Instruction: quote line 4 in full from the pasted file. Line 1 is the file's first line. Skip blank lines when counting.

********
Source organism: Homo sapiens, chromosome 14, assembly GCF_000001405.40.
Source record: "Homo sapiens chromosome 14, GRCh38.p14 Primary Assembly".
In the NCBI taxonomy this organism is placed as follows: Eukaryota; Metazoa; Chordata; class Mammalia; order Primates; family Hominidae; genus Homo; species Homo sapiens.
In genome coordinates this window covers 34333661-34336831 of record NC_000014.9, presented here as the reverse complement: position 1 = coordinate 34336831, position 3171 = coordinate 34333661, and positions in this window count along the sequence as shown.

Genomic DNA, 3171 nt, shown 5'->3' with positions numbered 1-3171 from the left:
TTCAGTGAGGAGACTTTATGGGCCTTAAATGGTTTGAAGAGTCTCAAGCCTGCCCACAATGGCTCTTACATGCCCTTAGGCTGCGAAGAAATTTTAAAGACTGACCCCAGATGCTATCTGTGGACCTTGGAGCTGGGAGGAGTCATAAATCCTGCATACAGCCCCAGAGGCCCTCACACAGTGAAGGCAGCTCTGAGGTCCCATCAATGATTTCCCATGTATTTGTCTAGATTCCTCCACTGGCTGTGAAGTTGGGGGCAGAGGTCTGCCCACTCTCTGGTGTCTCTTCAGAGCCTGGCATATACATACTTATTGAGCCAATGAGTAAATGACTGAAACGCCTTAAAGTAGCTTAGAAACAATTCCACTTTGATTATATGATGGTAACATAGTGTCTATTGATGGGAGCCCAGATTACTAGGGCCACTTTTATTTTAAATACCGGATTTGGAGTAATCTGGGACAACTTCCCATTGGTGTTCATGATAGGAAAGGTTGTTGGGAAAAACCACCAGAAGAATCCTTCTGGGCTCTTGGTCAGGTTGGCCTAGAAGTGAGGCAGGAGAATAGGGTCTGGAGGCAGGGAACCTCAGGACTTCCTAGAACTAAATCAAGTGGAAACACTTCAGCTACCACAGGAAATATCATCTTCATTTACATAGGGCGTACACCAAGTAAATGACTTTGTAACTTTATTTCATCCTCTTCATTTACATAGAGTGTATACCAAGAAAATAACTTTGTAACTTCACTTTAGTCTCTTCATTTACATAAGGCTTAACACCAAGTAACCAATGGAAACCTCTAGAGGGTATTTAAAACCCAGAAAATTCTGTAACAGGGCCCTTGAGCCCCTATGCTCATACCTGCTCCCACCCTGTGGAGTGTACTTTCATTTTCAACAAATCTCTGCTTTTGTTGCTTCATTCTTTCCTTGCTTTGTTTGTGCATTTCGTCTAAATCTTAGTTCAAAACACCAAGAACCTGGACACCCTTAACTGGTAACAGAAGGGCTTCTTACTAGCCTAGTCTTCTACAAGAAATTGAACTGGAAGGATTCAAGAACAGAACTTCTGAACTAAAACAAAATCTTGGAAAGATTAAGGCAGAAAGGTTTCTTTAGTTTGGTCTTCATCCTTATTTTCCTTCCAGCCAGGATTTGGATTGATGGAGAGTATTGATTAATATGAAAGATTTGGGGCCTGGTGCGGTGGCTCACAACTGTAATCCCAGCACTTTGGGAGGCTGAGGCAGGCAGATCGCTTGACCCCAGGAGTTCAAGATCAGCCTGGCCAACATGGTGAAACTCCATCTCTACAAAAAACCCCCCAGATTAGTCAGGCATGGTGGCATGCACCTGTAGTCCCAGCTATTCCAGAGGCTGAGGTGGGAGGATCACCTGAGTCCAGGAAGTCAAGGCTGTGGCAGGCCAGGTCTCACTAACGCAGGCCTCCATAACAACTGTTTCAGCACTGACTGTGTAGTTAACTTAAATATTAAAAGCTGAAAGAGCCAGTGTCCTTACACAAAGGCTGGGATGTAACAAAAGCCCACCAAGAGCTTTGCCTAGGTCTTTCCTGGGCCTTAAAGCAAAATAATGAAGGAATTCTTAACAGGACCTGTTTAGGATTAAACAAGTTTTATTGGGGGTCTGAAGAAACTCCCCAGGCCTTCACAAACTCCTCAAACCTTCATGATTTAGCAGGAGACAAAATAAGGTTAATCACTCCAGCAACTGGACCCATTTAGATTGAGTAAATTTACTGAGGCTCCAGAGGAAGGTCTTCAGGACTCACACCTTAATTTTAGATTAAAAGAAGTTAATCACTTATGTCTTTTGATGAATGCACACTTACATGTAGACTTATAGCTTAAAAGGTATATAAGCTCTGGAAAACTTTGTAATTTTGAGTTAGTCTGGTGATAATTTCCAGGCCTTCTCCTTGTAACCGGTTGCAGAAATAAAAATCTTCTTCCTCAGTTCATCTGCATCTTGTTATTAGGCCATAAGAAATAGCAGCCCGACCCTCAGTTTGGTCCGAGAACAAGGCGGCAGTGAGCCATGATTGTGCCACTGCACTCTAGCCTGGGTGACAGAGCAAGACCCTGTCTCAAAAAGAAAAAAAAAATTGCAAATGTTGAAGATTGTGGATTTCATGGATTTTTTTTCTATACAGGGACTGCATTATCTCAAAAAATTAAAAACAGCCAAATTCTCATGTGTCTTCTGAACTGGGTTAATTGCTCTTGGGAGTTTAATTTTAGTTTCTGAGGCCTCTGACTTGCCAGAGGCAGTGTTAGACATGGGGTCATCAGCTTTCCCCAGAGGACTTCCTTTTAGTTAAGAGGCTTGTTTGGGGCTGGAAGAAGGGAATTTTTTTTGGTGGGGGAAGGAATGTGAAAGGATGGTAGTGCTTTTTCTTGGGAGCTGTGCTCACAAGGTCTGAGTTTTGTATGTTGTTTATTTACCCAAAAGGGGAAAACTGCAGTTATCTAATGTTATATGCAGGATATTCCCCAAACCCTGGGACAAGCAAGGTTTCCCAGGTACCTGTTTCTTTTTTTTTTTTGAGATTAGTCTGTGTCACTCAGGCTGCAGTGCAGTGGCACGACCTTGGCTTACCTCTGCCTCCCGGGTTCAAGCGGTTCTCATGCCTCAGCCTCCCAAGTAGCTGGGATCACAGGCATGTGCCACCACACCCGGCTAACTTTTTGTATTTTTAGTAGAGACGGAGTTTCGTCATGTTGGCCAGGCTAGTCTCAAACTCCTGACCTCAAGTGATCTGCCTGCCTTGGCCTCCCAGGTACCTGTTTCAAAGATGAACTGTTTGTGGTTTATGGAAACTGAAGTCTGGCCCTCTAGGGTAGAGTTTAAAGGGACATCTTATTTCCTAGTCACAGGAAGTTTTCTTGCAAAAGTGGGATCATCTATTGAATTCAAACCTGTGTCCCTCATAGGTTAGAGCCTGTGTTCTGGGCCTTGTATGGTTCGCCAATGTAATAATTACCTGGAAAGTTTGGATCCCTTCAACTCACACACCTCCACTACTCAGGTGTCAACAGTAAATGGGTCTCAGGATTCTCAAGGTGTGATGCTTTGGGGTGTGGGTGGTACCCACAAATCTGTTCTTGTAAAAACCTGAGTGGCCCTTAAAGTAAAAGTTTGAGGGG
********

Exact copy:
In genome coordinates this window covers 34333661-34336831 of record NC_000014.9, presented here as the reverse complement: position 1 = coordinate 34336831, position 3171 = coordinate 34333661, and positions in this window count along the sequence as shown.